News > Top Ag News > Midday Comments: 11/25/2020

Midday Comments: 11/25/2020

Nov 25, 2020

Tumbling wheat futures have led corn & soybean lower in thin, pre-holiday trading on Wednesday.  After challenging 4-week downtrending resistance with double-digit gains on Tuesday, wheat futures more than reversed yesterday’s rally with 15-17c losses after the Russian grin analyst SovEcon boosted its Russian wheat production estimate by 0.9 mmt to 85.3 mmt & increased its Russian wheat export forecast by 1 mmt to 40.8 mmt.  That’s just shy of the 40.9 mmt export record set in 2017/18.  By contrast, the firm lowered its Russian corn & barley exports forecasts by 0.3 mmt each to 3.9 mmt & 4.9 mmt, respectively.  SovEcon indicated it expected exporters to accelerate short-term wheat exports to avoid potential tax or shipping restrictions after Feb. 15.  The Russian news more than offset comments by a Ukraine official that warned total Ukraine crop production could fall 3 mmt below previous expectations & 10 mmt from last year’s 75 mmt record-high output.  Corn harvest is now seen at 30 mmt, wheat at 25 mmt & barley at 8 mmt, down from 35.9 mmt, 28.3 mmt & 8.9 mmt, respectively, for those crops in 2019.  Corn was pressured after Wednesday’s 9:30 am release of the EIA Weekly Petroleum Status report.  Although ethanol output jumped 8.232 mil.gal. (+2.91%) for the week to 291.060 mil.gal., ethanol stockpiles ballooned 27.846 mil.gal. (+3.28%) higher for the week to 876.372 mil.gal.  The fact that output was the highest since March 20 was more than offset by the highest stockpiles since Aug. 28.  Same-week ethanol production was the smallest since 2015,ethanol stocks are now 2.90% larger than last year.  Continuing unconfirmed rumors that some small Chinese processors had cancelled some US soybean purchases scheduled for Dec.-Jan. shipment due to poor processing margins again weighed on soybeans on Wednesday.  With markets closed on Wednesday night & Thursday & open only from 8:30 am to 12:05 pm on Friday, some liquidation of long December futures positions ahead of Monday’s first notice day on those contracts added pressure, too. After having been fractionally lower in corn, up 2-3c on beans, & about a penny higher in wheat overnight, Dec. corn futures were down 5.25c, March corn was 4.75c lower, Jan. beans was down 6.75c, March beans were 7.25c lower, Dec. soymeal was down $1.50/ton, Dec. soyoil was up 0.13c/lb., Dec. soft red winter wheat had crashed 22.75c lower & March SRW wheat had tumbled down 20.5c by 1:13 pm on Wednesday.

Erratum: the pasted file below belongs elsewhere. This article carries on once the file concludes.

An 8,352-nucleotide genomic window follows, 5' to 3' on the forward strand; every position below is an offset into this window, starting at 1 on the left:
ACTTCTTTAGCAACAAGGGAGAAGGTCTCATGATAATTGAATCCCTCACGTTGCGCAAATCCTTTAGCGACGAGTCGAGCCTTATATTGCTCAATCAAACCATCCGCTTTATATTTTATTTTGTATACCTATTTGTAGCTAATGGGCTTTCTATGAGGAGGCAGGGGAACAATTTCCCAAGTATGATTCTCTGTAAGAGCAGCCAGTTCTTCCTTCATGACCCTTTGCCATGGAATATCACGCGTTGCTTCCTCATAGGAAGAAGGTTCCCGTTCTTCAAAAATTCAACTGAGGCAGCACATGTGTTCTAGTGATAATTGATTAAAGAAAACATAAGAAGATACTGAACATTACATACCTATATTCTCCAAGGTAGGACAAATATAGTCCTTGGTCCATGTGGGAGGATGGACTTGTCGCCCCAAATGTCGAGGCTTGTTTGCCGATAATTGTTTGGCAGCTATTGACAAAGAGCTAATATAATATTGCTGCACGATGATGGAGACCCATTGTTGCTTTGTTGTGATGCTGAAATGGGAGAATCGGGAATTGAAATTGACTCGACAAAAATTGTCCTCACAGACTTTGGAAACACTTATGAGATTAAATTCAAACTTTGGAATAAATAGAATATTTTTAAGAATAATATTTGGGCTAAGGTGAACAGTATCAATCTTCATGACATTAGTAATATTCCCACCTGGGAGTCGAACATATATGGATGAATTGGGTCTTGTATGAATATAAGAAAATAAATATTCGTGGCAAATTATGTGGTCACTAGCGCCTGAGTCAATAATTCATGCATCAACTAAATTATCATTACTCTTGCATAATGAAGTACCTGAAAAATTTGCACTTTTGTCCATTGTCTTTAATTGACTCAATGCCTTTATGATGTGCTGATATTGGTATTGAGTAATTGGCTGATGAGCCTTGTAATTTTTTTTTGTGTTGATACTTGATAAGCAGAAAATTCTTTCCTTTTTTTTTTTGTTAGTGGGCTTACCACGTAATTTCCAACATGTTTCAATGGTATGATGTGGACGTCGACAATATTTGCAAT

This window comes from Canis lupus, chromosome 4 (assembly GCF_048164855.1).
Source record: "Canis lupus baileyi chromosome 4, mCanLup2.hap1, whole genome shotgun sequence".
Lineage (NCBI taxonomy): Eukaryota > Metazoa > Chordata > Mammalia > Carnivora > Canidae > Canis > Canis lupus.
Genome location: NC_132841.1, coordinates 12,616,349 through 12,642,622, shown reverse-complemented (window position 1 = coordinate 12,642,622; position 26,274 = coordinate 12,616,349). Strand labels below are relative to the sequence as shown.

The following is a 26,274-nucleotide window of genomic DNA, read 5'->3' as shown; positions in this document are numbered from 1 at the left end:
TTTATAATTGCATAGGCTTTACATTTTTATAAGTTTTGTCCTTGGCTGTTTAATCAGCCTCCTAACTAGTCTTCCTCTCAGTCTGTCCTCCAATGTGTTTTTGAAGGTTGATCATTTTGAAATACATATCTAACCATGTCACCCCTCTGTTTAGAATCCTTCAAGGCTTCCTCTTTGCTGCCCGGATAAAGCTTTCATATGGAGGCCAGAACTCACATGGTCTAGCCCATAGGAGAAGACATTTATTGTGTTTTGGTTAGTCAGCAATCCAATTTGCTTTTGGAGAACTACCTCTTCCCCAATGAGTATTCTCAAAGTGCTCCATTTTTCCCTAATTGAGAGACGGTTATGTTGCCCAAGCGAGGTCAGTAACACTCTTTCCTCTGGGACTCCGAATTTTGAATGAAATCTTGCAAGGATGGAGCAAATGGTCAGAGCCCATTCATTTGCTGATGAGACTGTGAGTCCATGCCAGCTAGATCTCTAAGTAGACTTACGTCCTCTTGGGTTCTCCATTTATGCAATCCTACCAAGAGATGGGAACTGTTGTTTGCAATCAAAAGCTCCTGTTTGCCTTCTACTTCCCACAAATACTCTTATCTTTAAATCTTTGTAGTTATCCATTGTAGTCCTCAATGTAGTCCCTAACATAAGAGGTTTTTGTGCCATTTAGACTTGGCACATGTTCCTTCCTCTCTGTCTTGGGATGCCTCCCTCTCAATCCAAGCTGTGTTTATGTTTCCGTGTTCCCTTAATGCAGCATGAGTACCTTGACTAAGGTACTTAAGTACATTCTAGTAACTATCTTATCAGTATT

In export news, USDA did not report any daily export sales on either Tuesday or Wednesday. Traders are increasingly aware that no sales have been reported to China for any commodity since Nov. 9.  Taiwanese flour millers bought 3.021 mb of US milling wheat on Wednesday for Jan-Feb. shipment. 
 
Locally, corn & wheat basis levels were steady, & soybean basis was a penny higher on Tuesday. Top Ag elevators will be open on Friday, but most St. Louis river terminals will be closed for grain deliveries.
 
Would you like CBOT futures prices reported to your phone? Top Ag can send you nearby & harvest futures prices for corn, soybeans & wheat at 9:45 am, 11:15 am & 1:45 pm each day.  We provide the service for free, but you may have to pay for text messages--depending upon your phone plan. Call Scott or Jacob at Okawville at 243-5293 or Mike at Trenton at 224-7332 & we'll get you set up! 
 
"Closing Comments" are written by David Marshall, First Choice Commodities LLC, Nashville, IL.  To learn more about his farm marketing advisory or commodity brokerage services, contact him at dmarshall@firstchoicecommodities.com or call (618) 327-4370 (voice/fax) or (618) 314-0918 (cell). This commentary is not intended for specific trading strategies. We strive to insure this information is reliable, but we cannot guarantee its accuracy or completeness.  Commodity trading involves risks. You should fully understand those risks before trading.
 


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